4 thoughts on “O’Brien: Grand Master Emeritus (UPDATED)

  1. rdapice

    Dear Fr Guy,

    I agree with your comments about the arms of the Grand Master Emeritus. It will be interesting to see an example of what he uses in retirement.

    You state as a general rule “No one in an emeritus position is entitled to heraldically represent jurisdiction they no longer exercise.”

    However, contra we have the example of the Pope Emeritus https://exarandorum.wordpress.com/2015/04/16/pope-benedict-happy-birthday/

    Perhaps, in his case the emeritus rule is rather like the tincture rule so well shown by Heim in Or and Argent to be honoured in the breach.

    Regards and best wishes,

    Richard d’Apice AM AIH

    President

    The Australian Heraldry Society

    E eastover@ozemail.com.au

    M +61 (0)403 213 098

    http://www.heraldryaustralia.org

    Reply
    1. guyselvester Post author

      No, Richard, you’re mistaken. The example you cite of the arms of Pope Benedict do not constitute an exception to what I assert about an emeritus position. Popes bear only their personal arms alone. They do not marshal their personal arms to either arms of the See of Rome or to arms of the Roman Catholic Church, over which they have universal jurisdiction. That jurisdiction is not represented by means of marshaling their arms to arms of their jurisdiction.

      Rather, the tiara and keys indicate a rank, that of pope. Pope Benedict is in the unique position of Pope-Emeritus. In former times popes who abdicated reverted to a lower rank of clergy. Pope Benedict has not done that. While no longer reigning he is still a pope, and entitled to the ornaments of his rank.

      Cardinal O’Brien retains the external ornaments of his rank (the galero of a cardinal and the archiepiscopal cross). As an emeritus Grand Master he still ranks as an archbishop and cardinal of the Church. Any emeritus bishop retains the ornaments of his rank while at the same time relinquishing the arms of his jurisdiction marshaled to his.

      So, the example of a pope-emeritus is not similar to the situation of a Grand Master emeritus. In addition, having a pope-emeritus is not only unprecedented but will likely not be frequently repeated. It is certainly not expected to be a new norm. So, it will not be a custom honored in the breach.

      My original point still stands: no one in an emeritus position is entitled to heraldically represent a JURISDICTION they no longer exercise. Your comment underscores the importance of understanding the significance of external ornaments in an achievement and the coat of arms itself which appears ON the shield as well as the difference(s) between them.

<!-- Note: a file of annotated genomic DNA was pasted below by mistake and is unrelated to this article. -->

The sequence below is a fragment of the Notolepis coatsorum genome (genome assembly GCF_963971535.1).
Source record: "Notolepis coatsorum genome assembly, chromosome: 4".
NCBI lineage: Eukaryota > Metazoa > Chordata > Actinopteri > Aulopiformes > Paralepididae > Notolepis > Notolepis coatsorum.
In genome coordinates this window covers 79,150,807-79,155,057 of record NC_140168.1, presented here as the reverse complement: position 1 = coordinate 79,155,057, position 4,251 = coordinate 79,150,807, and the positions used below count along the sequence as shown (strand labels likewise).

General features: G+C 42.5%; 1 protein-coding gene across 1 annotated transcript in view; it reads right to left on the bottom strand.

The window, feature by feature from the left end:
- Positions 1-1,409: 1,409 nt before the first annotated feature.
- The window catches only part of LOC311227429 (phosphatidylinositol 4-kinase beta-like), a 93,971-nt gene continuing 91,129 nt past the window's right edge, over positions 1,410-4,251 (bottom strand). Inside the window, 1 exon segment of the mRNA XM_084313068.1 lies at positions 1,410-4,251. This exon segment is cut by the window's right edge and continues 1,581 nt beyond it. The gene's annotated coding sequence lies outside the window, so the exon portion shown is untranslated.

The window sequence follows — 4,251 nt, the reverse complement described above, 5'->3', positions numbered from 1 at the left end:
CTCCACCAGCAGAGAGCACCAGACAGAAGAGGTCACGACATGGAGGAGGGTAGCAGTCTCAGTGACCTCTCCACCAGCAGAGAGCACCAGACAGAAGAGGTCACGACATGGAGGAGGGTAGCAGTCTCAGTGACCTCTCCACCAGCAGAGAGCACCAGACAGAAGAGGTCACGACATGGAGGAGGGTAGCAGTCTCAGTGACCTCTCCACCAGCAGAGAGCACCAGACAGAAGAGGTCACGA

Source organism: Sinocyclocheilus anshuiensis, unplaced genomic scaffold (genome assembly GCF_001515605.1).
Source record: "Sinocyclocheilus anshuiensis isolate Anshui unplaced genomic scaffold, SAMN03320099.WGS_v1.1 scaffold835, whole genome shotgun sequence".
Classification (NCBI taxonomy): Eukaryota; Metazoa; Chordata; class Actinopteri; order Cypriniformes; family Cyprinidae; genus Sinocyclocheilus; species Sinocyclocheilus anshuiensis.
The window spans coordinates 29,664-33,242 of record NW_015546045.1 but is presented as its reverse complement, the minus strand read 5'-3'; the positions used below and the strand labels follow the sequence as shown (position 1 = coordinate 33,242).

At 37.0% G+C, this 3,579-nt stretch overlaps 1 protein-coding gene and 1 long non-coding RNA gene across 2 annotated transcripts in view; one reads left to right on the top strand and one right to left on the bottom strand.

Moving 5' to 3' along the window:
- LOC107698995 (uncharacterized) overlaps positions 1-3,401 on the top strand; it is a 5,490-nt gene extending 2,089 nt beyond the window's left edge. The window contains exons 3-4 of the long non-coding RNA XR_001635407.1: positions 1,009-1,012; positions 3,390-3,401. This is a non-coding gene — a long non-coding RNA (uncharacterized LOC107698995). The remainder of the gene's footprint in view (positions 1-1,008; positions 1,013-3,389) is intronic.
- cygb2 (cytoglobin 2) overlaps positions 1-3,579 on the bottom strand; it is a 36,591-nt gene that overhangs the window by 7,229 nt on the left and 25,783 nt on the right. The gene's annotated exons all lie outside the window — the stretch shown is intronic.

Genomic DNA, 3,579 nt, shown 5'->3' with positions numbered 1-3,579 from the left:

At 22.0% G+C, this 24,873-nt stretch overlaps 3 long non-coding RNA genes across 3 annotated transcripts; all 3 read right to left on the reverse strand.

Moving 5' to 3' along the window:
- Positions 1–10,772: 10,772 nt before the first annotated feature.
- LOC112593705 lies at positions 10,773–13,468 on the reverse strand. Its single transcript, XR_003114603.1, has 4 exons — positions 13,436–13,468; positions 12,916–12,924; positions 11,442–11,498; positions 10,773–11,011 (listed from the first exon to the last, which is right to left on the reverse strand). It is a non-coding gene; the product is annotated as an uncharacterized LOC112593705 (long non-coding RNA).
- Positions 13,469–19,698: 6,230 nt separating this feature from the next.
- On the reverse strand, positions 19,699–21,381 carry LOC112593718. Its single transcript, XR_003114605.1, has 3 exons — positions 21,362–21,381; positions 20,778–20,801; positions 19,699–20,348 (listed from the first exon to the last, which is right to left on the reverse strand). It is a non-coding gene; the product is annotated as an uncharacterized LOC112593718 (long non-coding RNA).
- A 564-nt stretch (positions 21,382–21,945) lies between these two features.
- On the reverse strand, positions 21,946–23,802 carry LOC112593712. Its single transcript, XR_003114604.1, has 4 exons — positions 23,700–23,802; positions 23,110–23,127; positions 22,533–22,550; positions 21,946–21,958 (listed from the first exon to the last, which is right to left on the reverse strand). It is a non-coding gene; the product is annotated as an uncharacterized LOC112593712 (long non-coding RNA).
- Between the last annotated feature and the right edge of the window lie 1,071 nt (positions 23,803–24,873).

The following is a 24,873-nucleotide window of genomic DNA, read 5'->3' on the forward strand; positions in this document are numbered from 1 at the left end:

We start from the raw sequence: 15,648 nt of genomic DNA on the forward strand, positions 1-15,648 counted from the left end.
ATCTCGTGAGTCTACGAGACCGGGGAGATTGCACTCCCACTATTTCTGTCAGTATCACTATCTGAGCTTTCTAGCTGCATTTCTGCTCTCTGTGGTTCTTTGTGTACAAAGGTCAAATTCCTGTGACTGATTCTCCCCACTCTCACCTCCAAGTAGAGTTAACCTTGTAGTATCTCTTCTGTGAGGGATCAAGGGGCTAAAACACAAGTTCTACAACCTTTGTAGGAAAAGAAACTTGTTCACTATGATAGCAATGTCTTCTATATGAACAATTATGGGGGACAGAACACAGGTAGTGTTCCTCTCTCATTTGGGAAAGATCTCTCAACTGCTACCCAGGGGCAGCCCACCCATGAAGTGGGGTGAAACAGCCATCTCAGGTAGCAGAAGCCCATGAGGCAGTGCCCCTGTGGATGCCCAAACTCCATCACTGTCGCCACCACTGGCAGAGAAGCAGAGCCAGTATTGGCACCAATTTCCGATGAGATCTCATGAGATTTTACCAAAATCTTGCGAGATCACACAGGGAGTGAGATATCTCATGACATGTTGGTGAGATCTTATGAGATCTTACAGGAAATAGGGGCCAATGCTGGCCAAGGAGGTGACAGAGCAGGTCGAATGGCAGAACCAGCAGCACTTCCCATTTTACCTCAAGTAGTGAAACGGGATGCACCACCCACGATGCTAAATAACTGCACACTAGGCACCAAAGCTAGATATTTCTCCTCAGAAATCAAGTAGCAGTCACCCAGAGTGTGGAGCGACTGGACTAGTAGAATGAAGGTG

Reply
  2. RevAMG

    Is there any difference in placing the cross of the Order (the Jerusalem cross) behind the shield versus using the neck cross encircling the shield? Would the same apply for the Order of Malta?

    Reply
    1. guyselvester Post author

      First, it is important to note that the Equestrian Order of the Holy Sepulchre and the Sovereign Military Order of Malta each make their own rules regarding the heraldic emblems used by members of their respective orders. There are no “one size fits all” rules in these matters and it is NOT regulated by the Church. This is particularly true for the Order of Malta which is a sovereign entity. So, what applies to one does not necessarily apply to another. Second, it is also worth pointing out, I suppose, that the usual practice regarding orders of chivalry in general is that only members of a sufficiently high rank place the cross of the order behind the shield while others make due with suspending the insignia of the order below the shield. Third, it’s very important to note that, at this point in time, it is difficult to ascertain precisely what the rules for heraldic display are in the EOHS because no definitive source (i.e. emanating from the Grand Magistracy) has been published. At present it seems from what I can tell that the practice of placing the shield on the cross of the order (i.e. the Jerusalem Cross) is an option for members of the EOHS at all levels however, some sources claim that one must be an archbishop, bishop, prelate or a lay person holding a title of nobility to do this. In addition, the lower ranking members, that is to say knights/dames and knights/dames commander place the insignia of the order suspended below the shield by a ribbon; knights/dames commander with star place the insignia suspended below the shield by a wider ribbon more of which is visible and ONLY knights/dames grand cross may surround the shield with a black ribbon from which is suspended the insignia of the order. Knights/Dames of the collar surround the shield with the collar.

      Reply